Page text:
Anosmia, the inability to smell, was first described with hypogonadotropic hypogonadism in 1856, but it was not until 1944 that an instance of Kallman's reported the inheritance of the two symptoms together in three separate families.
Some specific conditions associated with diabetes mellitus, such as hemachromatosis, and the Laurence-Moon Biedl, Alstrom, and Cushing syndromes, also typically produce hypogonadism.
Hypogonadotropic hypogonadism (HH) occurs when the body does not produce enough of two important hormones, luteinizing hormone (LH) and follicle stimulating hormone (FSH).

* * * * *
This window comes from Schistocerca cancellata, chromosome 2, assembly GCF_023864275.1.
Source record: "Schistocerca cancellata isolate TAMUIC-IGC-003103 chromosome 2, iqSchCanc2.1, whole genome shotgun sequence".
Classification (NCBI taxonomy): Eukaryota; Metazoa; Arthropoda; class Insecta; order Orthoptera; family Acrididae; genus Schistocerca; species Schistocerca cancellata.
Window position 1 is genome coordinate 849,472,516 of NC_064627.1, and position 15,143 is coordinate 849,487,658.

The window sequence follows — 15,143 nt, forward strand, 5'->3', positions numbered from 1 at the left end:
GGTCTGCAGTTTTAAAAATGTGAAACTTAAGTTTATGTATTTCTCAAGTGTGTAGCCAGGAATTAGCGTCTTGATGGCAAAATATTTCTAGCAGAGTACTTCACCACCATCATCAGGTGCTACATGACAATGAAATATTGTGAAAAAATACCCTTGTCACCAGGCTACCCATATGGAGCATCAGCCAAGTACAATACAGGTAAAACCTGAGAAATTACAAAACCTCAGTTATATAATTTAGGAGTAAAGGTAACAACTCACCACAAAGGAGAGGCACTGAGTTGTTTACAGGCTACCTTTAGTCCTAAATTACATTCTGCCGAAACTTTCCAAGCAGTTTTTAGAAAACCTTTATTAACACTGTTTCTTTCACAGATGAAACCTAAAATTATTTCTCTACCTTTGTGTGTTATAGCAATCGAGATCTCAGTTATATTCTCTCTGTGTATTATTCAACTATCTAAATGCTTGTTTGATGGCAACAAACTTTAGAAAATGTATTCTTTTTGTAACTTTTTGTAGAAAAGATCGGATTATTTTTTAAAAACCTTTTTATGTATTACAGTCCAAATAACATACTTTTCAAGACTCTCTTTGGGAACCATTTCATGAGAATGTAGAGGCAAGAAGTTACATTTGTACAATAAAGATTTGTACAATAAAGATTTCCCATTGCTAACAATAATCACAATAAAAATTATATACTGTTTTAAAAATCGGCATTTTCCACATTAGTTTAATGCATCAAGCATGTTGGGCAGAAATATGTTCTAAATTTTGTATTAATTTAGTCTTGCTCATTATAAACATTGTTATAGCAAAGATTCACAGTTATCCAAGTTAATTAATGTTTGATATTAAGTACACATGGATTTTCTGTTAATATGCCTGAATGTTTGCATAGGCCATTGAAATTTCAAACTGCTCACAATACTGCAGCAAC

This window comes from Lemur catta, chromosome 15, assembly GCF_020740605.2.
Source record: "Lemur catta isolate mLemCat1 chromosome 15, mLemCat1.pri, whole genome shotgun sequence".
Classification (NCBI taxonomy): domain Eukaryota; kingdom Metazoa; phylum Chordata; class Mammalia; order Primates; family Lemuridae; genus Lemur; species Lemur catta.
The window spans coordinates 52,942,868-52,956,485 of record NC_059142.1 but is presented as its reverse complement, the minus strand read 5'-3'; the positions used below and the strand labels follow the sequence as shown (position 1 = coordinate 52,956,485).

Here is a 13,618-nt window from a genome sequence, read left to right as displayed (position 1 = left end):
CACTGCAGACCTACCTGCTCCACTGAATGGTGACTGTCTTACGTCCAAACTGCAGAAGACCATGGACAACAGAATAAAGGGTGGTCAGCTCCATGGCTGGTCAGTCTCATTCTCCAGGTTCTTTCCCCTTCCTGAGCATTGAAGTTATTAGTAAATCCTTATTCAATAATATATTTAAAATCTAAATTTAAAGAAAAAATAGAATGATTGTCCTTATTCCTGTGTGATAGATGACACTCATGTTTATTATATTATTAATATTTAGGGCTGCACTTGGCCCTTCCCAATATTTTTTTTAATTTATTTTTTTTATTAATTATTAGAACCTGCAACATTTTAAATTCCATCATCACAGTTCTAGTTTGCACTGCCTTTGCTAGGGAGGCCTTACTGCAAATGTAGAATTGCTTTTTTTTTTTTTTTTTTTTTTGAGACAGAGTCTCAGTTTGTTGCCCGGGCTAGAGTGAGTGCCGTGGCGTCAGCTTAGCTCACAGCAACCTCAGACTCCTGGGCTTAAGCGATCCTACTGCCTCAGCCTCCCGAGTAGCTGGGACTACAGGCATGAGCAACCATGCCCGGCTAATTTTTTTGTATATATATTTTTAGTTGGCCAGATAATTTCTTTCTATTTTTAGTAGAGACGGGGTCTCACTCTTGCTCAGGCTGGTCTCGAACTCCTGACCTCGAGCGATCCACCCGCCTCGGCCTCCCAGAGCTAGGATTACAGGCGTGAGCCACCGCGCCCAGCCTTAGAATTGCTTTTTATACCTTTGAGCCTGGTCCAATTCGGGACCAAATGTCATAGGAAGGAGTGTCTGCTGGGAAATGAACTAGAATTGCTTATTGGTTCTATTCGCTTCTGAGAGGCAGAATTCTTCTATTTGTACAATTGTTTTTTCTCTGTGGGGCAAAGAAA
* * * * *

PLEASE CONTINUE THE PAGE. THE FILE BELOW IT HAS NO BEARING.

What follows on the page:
In girls with hypogonadism, complications include the social implication of failing to go through puberty with peers (if hypogonadism occurs before puberty).
If a brain tumor is present (central hypogonadism) there may be headaches or visual loss or symptoms of other hormonal deficiencies (such as hypothyroidism).
Kallman's syndrome (KS) is the most frequent cause of hypogonadotropic hypogonadism and affects approximately one in 10,000 males and one in 50,000 females.
If hypogonadism occurs after puberty, symptoms include loss of menstruation, low libido, hot flashes, and loss of body hair.
Klinefelter syndrome is a chromosome disorder in males that results in hypogonadism (small penis and small firm testicles).
Kallman's syndrome is a disorder of hypogonadotropic hypogonadism, delayed puberty, and anosmia (the inability to smell).
There are a number of causes of hypogonadism, including stress, elevated prolactin levels, and several genetic disorders.